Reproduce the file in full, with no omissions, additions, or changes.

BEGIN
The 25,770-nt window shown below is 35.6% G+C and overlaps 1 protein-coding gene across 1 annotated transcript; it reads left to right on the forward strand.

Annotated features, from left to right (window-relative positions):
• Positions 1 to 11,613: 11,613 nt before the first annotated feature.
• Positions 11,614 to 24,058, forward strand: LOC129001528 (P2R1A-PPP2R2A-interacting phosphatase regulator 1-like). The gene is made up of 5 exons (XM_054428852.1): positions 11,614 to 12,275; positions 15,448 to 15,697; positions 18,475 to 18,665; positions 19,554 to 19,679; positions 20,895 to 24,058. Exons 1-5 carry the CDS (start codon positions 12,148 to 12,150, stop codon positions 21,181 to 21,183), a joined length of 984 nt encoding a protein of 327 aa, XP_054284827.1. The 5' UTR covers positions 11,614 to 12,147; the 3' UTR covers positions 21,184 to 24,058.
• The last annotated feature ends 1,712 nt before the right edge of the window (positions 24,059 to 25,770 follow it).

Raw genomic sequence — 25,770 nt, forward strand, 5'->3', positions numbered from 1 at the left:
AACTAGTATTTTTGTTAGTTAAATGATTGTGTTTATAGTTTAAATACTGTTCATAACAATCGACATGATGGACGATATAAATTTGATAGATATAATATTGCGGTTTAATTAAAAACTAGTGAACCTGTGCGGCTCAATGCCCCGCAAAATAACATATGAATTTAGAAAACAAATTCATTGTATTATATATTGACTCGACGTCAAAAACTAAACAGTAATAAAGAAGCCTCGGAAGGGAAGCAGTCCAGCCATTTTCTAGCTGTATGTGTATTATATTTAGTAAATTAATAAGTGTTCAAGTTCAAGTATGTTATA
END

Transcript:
The 25,770-nt window shown below is 35.6% G+C and overlaps 1 protein-coding gene across 1 annotated transcript; it reads left to right on the forward strand.

Annotated features, from left to right (window-relative positions):
• Positions 1 to 11,613: 11,613 nt before the first annotated feature.
• Positions 11,614 to 24,058, forward strand: LOC129001528 (P2R1A-PPP2R2A-interacting phosphatase regulator 1-like). The gene is made up of 5 exons (XM_054428852.1): positions 11,614 to 12,275; positions 15,448 to 15,697; positions 18,475 to 18,665; positions 19,554 to 19,679; positions 20,895 to 24,058. Exons 1-5 carry the CDS (start codon positions 12,148 to 12,150, stop codon positions 21,181 to 21,183), a joined length of 984 nt encoding a protein of 327 aa, XP_054284827.1. The 5' UTR covers positions 11,614 to 12,147; the 3' UTR covers positions 21,184 to 24,058.
• The last annotated feature ends 1,712 nt before the right edge of the window (positions 24,059 to 25,770 follow it).

Raw genomic sequence — 25,770 nt, forward strand, 5'->3', positions numbered from 1 at the left:
AACTAGTATTTTTGTTAGTTAAATGATTGTGTTTATAGTTTAAATACTGTTCATAACAATCGACATGATGGACGATATAAATTTGATAGATATAATATTGCGGTTTAATTAAAAACTAGTGAACCTGTGCGGCTCAATGCCCCGCAAAATAACATATGAATTTAGAAAACAAATTCATTGTATTATATATTGACTCGACGTCAAAAACTAAACAGTAATAAAGAAGCCTCGGAAGGGAAGCAGTCCAGCCATTTTCTAGCTGTATGTGTATTATATTTAGTAAATTAATAAGTGTTCAAGTTCAAGTATGTTATA